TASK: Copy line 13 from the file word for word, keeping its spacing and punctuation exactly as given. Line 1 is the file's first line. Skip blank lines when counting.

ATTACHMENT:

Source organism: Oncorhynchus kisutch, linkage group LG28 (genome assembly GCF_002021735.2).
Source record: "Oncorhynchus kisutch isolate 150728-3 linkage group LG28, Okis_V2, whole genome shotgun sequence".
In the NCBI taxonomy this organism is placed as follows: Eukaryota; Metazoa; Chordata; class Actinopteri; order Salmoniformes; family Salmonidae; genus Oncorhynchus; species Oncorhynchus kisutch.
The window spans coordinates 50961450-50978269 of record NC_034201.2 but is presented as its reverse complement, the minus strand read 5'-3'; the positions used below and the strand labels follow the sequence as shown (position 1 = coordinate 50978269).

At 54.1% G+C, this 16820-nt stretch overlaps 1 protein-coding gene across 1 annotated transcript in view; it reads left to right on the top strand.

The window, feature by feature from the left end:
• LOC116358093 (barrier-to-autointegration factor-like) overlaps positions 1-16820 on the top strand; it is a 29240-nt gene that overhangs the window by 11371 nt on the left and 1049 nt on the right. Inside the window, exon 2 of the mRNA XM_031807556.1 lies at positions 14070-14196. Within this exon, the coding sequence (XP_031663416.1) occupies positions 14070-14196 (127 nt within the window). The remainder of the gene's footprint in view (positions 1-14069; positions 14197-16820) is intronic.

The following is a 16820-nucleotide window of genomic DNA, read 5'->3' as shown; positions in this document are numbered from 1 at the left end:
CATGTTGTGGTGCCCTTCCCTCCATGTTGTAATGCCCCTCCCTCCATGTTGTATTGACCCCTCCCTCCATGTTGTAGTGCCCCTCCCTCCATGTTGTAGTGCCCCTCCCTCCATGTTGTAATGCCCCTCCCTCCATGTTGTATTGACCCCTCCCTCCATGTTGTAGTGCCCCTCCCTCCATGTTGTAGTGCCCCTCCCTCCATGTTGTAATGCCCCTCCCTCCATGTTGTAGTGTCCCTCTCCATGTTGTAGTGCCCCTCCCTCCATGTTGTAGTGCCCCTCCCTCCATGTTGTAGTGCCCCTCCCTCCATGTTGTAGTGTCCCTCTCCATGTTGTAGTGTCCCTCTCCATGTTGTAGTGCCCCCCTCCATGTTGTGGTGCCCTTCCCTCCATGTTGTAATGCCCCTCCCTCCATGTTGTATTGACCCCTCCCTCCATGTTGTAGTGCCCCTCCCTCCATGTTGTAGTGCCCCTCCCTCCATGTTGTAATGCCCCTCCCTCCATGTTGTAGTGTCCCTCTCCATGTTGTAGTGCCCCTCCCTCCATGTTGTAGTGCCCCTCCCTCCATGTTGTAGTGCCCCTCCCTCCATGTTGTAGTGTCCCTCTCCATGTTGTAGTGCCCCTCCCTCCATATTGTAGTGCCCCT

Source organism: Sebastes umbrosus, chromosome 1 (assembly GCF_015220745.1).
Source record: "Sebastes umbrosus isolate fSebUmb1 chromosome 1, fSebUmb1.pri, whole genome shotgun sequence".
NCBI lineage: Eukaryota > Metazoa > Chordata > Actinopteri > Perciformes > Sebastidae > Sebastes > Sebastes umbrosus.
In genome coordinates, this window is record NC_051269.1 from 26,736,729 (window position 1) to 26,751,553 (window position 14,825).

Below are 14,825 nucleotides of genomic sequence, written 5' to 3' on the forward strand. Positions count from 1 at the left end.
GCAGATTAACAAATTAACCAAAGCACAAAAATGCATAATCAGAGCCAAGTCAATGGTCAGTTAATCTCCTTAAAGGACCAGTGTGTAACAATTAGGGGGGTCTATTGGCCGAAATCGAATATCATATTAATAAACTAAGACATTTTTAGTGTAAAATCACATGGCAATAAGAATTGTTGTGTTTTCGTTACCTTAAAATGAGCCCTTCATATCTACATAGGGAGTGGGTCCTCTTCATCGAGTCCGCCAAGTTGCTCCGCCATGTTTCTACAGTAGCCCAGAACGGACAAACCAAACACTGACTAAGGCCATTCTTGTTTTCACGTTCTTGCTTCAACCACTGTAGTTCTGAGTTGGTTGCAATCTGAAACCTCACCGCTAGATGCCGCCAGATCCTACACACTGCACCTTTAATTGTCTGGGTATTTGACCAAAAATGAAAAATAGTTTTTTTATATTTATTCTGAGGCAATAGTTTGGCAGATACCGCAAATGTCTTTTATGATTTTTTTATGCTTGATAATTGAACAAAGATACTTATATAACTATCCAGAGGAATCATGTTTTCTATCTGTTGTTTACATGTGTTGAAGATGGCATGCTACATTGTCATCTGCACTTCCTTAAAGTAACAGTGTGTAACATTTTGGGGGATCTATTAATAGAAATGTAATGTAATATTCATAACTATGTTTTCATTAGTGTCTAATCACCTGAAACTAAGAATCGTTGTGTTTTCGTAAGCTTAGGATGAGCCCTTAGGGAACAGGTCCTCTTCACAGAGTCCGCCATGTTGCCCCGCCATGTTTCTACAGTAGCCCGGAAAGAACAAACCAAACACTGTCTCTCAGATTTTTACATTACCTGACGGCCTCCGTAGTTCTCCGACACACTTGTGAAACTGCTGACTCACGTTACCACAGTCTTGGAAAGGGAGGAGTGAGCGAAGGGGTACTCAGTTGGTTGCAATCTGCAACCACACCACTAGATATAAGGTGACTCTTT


In genome coordinates, this window is record NC_051269.1 from 26,736,729 (window position 1) to 26,751,553 (window position 14,825).